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Deloitte committed to increased female ownership and representation across the Africa member firm

The leading professional services firm has achieved 34% female ownership and 54% female representation

As South Africa commemorates National Women’s Month under the banner of Generation Equality, Deloitte is ensuring that gender equality and representation within the firm is being prioritised.

“We are extremely pleased with our progress but we also understand that this journey requires a continued commitment and focus,” says Justine Mazzocco, People and Purpose Leader, Deloitte Africa. “Deloitte has adopted progressive talent programmes so that we create a culture where everyone has equal opportunity to grow, develop, succeed and be their authentic selves.” As at 1 June 2020, the firm had achieved 54% female representation and 34% female ownership.  Says Mazzocco, “We will continue to prioritise initiatives that promote equality and provide opportunities for all. We are embedding modernised and flexible ways of working so that our people, and especially women, can find a balance between family life and work demands.” 

Deloitte research has shown that organisations need to create a conducive environment for women to achieve their career goals. In its 2019 State of inclusion report, the firm advises organisations to reduce bias in recruitment and development processes, and roll out mentorship and sponsorship initiatives to support women. Deloitte also believes that increased flexibility for working parents returning from parental leave, and programmes that smoothly transition those re-entering the workforce from a career gap help to retain and advance more women in the workplace.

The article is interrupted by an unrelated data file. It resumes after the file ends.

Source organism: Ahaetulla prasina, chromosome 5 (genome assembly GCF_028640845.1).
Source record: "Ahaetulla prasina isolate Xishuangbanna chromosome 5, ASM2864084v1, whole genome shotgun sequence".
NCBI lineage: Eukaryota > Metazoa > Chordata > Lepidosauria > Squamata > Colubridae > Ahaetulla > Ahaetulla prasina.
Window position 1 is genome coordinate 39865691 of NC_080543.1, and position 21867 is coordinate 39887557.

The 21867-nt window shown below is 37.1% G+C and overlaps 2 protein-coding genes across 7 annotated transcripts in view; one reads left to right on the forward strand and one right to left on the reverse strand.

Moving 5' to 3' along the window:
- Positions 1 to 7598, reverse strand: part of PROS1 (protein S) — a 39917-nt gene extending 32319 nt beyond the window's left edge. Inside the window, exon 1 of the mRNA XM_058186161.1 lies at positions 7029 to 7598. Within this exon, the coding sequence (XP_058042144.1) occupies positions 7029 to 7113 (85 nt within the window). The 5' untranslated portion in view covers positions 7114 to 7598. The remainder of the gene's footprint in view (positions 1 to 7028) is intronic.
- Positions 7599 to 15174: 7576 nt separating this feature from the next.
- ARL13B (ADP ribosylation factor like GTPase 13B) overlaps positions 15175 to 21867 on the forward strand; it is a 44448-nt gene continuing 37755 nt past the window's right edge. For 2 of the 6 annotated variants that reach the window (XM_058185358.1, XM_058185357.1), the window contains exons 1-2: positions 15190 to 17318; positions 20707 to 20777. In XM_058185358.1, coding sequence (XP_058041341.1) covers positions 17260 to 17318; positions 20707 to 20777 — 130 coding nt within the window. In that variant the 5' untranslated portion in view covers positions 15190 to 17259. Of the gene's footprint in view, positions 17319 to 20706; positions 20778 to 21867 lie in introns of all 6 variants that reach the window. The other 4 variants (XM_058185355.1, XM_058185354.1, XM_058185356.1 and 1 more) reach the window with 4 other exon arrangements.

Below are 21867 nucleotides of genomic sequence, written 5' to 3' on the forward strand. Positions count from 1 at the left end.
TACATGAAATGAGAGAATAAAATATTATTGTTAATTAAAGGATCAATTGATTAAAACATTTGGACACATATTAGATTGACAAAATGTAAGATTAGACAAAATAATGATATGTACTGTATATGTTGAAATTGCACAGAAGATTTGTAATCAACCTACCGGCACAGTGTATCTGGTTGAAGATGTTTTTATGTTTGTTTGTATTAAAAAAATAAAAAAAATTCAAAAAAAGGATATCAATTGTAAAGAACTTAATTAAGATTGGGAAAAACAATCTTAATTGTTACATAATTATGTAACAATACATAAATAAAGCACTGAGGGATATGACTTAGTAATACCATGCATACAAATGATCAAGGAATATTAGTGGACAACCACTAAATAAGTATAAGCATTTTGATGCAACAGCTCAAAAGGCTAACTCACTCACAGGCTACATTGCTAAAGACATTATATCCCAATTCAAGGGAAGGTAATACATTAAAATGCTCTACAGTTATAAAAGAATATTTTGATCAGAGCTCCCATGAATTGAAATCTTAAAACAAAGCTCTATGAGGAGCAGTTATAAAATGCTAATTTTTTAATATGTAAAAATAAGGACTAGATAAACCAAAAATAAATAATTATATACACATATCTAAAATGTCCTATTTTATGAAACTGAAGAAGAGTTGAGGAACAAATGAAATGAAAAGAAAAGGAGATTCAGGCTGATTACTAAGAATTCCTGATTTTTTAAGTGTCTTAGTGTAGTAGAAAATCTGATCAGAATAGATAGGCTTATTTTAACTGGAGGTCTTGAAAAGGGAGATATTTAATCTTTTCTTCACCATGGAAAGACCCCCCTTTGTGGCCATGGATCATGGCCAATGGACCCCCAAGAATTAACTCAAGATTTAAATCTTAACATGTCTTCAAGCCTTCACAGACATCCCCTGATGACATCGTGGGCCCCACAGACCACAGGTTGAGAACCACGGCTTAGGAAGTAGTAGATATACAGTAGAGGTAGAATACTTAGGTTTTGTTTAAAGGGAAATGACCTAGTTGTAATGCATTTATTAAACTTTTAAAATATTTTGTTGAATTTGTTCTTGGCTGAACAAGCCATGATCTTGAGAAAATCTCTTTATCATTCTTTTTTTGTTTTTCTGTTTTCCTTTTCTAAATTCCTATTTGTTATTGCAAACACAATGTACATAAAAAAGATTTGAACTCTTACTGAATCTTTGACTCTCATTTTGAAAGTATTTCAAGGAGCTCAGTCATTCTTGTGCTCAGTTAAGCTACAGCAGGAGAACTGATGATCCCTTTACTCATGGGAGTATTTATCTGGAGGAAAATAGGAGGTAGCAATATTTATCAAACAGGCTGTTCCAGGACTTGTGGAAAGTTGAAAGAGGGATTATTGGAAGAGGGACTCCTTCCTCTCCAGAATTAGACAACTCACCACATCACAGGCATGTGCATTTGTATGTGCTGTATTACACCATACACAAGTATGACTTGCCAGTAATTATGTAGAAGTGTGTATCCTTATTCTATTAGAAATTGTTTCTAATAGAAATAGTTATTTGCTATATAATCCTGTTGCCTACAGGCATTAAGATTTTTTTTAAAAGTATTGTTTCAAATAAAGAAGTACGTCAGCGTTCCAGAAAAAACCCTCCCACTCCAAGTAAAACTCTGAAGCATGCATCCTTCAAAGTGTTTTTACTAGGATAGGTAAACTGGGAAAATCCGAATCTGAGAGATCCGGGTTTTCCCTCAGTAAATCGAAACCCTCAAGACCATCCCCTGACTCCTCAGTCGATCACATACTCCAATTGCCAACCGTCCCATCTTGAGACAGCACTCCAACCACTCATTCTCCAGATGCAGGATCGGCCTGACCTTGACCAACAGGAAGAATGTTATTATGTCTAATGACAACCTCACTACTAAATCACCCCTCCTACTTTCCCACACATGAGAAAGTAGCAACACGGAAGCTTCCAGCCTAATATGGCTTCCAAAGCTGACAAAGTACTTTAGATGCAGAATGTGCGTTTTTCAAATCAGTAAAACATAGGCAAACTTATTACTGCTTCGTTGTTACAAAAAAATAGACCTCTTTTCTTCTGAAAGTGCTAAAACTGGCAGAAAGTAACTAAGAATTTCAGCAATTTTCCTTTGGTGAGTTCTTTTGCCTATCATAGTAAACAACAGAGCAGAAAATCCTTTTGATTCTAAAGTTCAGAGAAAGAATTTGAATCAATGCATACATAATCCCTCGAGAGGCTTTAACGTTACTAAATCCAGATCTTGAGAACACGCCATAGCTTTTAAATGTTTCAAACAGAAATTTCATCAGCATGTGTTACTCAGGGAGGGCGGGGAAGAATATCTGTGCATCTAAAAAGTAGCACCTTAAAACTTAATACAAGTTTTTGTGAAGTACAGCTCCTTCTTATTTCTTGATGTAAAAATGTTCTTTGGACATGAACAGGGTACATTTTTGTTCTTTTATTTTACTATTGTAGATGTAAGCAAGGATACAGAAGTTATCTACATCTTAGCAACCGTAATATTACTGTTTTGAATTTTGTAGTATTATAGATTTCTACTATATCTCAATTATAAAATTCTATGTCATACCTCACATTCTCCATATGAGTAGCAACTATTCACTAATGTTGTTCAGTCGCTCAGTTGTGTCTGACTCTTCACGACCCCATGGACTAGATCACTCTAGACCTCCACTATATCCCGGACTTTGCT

Among some of the gender equality programmes that Deloitte has implemented is its sponsorship “Wave” campaign, whereby Deloitte leaders across the world are challenged to personally sponsor at least one woman into leadership. The key goal of this strategic initiative is to bring a more sustainable pipeline of talented women forward through increased sponsorship and succession management.

A detailed gender-pay gap exercise was also undertaken among partners/directors, and while the exercise revealed some pay-parity discrepancies, these were not significant. Having quantified the pay gaps and unpacked the reasons for these, key initiatives were immediately introduced by the executive committee, which largely reduced the pay gaps at the various levels.

“We seek to leverage our differences as a strength that makes our organisationbetter.  Our initiatives include focusing on creating an environment that enables women to achieve their ambitions and that embraces generational diversity,” says Mazzocco.